During the Cold War, Kremlinologists would famously attempt to decipher the mood within the Soviet elite by studying the seating plans on public holidays for hints of who was politically in favor and who was potentially on the way out.
This half-forgotten art is now once again in demand as analysts seek insights into the equally impenetrable Putin regime. A look at the seating arrangements during this week’s Victory Day parade in Moscow provides some indication that despite the military setbacks of the past fifteen months, Vladimir Putin is doubling down on his goal of subjugating Ukraine.
At first glance, Russia’s annual Victory Day parade on May 9 was a non-event at best and an embarrassment at worst. Putin’s short speech held no surprises, while the presence of just one antique tank during the military parade itself could only be interpreted as evidence of the dire state of the Russian armed forces.
Perhaps the most interesting aspect of the event was the identity of the people selected to sit directly alongside Putin on the Red Square podium. While Victory Day marks the Soviet contribution to the defeat of Adolf Hitler, neither of the elderly gentlemen sitting alongside Putin actually fought against Nazi Germany. Instead, they were both veterans of the Soviet security services who had respectively participated in efforts to suppress Ukraine’s independence movement and crush Czechoslovakia’s 1960s anti-Soviet uprising.
To Putin’s right sat the 98-year-old Yuri Dvoikin, who volunteered for the Red Army during World War II but never actually made it to the front lines. Instead, after training as a sniper in 1944, he was dispatched by the Soviet secret police to Lviv in western Ukraine, where his job was to assist in the liquidation of the Ukrainian nationalist underground. The campaign against Ukraine’s independence movement was particularly brutal, with the Soviet authorities employing terror tactics and large-scale deportations. Although the Ukrainians were able to inflict significant casualties on Soviet forces, they were ultimately defeated by the early 1950s.
On Putin’s left sat the 88-year-old Gennady Zaitsev, who, like Dvoikin, never served in what Russia still refers to as the Great Patriotic War. He was drafted into the Red Army in 1953 and joined the KGB six years later after completing his military service. In 1968, he helped suppress the Prague Spring by, among other things, capturing the Czechoslovak Ministry of Internal Affairs. In the 1970s, KGB chief Yuri Andropov appointed Zaitsev to lead the elite Alfa anti-terrorist unit.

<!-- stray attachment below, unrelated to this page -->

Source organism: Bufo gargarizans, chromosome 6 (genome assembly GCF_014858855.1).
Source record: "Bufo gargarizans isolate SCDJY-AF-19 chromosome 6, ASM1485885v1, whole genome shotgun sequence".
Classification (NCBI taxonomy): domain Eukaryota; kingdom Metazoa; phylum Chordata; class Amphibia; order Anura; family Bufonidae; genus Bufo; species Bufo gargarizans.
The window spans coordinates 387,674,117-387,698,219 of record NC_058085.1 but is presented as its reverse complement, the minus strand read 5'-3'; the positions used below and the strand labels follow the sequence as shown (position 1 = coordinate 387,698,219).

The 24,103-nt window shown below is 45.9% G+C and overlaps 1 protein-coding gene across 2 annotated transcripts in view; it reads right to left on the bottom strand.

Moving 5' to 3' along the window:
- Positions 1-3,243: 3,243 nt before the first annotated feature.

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Putin did not have to sit between these two former secret policemen. Indeed, on Victory Day of all days, it would have been far more natural to appear alongside veterans of the war against Hitler’s Germany. It is therefore reasonable to assume that Putin’s choice of neighbors was a deliberate and symbolic move.
For many within the Russian and Ukrainian elites, Putin’s unspoken Victory Day message would have been crystal clear. The Russian dictator was signaling that despite widespread criticism of the Federal Security Service and its bungling role in the invasion of Ukraine, he continues to value his secret police and sees them as the linchpin of his authoritarian regime.
Putin was also signaling to Ukrainians and domestic critics of his invasion that he is willing to do whatever it takes to win. Soviet forces committed innumerable crimes in their suppression of the Ukrainian nationalist movement during the 1940s and 1950s. In 1968, they had no qualms about crushing a country that, like today’s Ukraine, sought to go its own way. By sitting alongside decorated veterans of these two criminal Soviet campaigns, Putin was indicating his approval of their actions and his readiness to embrace similar methods.
The good news is that Putin does not currently appear capable of replicating the bloody Soviet-era crackdowns in western Ukraine and Czechoslovakia. This was all too evident on Victory Day, with the lone T-34 tank rumbling across Red Square serving as the perfect metaphor for Russia’s reduced military might after suffering catastrophic losses in Ukraine. However, the Russian dictator remains defiant and is clearly keen to signal that he has no intention of backing down.
Alexander Motyl is a professor of political science at Rutgers University-Newark.